An extract from the latest edition of the DFA report, the Property Imperative, released last week.
The Australian Residential Property market is valued at over $5.2 trillion and includes houses, semi-detached dwellings, townhouses, terrace houses, flats, units and apartments. In the past 10 years the total value has more than doubled. It is one of the most significant elements driving the economy, and as a result it is influenced by state and federal policy makers, the Reserve Bank, Banking Competition and Regulation and other factors. Residential Property is therefore in the cross-hairs of many players who wish to influence the economic fiscal and social outcomes of Australia.
According to the Reserve Bank (RBA), as at July 2014, total ADI housing loans were a record $1.382 trillion , an increase of 8.5% in investor loans and 4.8% in owner occupied loans over the past year. There were more than 5.08 million housing loans outstanding with an average balance of about $237,000 . Approximately two-thirds of total loans were for owner-occupied housing, while one-third was for investment purposes. 43.2% of new loans issued were interest-only loans , this is a record.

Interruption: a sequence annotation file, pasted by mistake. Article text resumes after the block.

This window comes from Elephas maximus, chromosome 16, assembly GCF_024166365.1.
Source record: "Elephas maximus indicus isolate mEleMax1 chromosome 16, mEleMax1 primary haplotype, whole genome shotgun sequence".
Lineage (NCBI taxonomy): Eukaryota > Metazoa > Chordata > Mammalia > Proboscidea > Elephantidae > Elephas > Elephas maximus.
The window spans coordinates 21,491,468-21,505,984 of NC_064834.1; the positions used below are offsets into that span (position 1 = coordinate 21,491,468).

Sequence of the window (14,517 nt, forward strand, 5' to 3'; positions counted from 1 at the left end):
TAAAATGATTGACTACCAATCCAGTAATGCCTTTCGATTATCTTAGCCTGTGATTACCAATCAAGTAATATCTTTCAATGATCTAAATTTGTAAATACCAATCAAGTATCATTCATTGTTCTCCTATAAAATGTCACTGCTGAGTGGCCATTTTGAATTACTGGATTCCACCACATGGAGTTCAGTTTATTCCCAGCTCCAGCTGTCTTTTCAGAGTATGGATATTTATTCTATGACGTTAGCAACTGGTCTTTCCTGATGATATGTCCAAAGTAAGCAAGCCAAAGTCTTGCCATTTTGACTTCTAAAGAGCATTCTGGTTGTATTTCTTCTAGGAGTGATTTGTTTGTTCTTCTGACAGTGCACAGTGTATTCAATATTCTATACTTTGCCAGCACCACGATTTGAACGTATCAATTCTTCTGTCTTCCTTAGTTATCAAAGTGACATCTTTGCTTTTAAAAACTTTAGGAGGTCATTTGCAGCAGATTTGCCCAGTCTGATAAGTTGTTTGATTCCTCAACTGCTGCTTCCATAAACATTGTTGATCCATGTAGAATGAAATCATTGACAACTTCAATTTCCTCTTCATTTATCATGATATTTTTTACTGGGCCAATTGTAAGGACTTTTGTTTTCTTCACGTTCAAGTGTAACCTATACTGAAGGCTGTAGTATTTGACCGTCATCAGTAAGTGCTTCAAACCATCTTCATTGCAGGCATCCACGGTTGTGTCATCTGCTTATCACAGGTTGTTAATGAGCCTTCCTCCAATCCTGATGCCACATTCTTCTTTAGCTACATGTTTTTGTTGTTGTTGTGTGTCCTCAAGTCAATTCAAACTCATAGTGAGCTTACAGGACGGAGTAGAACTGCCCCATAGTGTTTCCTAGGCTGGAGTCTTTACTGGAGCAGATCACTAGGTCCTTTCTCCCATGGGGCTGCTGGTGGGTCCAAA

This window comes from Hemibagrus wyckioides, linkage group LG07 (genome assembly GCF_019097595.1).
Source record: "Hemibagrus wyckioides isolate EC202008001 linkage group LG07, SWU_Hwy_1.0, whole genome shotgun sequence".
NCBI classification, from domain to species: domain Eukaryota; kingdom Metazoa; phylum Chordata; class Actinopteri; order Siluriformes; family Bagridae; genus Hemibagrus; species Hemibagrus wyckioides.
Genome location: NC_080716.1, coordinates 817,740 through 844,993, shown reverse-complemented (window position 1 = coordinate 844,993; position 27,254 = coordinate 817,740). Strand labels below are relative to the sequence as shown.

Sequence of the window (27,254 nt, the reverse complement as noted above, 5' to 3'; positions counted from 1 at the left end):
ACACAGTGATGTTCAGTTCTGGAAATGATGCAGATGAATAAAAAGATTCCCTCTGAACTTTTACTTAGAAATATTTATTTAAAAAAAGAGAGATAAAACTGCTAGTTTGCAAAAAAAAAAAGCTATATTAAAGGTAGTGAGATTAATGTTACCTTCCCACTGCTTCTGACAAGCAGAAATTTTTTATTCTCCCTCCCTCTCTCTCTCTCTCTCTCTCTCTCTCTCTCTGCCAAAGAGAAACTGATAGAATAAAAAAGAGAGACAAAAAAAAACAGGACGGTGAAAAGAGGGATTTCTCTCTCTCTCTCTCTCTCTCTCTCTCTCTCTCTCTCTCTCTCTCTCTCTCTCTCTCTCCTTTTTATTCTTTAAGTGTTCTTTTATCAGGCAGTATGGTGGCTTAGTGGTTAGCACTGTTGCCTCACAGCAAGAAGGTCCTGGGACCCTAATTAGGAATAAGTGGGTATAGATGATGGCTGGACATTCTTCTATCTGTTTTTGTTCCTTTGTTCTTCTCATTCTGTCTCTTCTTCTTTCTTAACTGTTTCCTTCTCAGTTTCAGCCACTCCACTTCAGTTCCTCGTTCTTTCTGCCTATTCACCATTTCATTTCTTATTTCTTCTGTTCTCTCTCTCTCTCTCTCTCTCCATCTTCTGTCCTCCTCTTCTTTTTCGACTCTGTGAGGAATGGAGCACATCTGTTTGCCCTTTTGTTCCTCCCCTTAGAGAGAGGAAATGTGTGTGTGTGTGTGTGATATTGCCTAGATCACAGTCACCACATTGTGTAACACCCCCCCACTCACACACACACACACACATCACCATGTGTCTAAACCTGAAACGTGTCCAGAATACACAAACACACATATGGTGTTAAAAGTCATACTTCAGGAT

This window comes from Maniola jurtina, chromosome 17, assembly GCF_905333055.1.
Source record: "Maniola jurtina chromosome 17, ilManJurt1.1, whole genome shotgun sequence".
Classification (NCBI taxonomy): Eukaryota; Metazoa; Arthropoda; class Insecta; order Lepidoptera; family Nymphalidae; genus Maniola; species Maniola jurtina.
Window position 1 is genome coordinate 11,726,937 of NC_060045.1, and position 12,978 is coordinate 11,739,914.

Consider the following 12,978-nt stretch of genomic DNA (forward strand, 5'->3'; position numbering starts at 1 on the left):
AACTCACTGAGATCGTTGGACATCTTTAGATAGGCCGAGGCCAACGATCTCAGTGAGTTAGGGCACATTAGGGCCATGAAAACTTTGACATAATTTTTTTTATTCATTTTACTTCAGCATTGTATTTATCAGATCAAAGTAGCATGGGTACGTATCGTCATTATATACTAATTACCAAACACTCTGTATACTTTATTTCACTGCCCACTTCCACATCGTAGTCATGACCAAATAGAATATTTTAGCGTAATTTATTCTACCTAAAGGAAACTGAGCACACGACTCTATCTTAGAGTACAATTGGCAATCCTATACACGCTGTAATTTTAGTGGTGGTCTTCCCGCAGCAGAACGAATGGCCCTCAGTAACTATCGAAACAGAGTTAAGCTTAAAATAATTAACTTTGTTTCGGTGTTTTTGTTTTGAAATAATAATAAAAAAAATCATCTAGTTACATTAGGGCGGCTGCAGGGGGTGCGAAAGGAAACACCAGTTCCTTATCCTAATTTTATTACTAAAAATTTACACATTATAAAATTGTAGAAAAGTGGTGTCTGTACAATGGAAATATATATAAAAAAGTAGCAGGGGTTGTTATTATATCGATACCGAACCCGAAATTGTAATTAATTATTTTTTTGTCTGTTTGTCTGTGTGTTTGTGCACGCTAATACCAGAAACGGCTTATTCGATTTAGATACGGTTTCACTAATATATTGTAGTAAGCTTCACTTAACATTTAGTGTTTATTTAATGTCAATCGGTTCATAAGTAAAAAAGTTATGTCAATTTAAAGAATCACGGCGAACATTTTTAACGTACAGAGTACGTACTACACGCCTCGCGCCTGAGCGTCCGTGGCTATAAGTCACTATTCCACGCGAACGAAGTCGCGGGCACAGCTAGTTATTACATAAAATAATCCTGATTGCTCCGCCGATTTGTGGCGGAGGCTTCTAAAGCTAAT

After a significant credit fueled boom in 2002-2007, momentum slowed after 2007 as a result of the Global Financial Crisis (GFC). The RBA dropped rates directly after the immediate crisis, but then lifted them again to a peak of 4.5% in 2011 in response of a property rebound and the mining sector investment sector boom. In 2013 its benchmark rate was cut to an all-time low of 2.5% which has stimulated further property demand, as the resource sector transitions from an investment to exploit phase. Through 2014, rates have remained at 2.5%, and in the latest RBA minutes, they suggest a continuation for some time at this level .
The Australian Bureau of Statistics says property prices have risen in every capital city in the past year to June 2014. Annually, residential property prices rose in Sydney (+15.6%), Melbourne (+9.3%), Brisbane (+6.8%), Adelaide (+5.6%), Hobart (+4.3%), Perth (+3.6), Darwin (+3.4%), and Canberra (+2.2%) . The Residential Property Price Index (RPPI), a measure including houses and attached dwellings, for the weighted average of the eight capital cities rose 1.8% this quarter, for a total rise of 10.1% over the last year.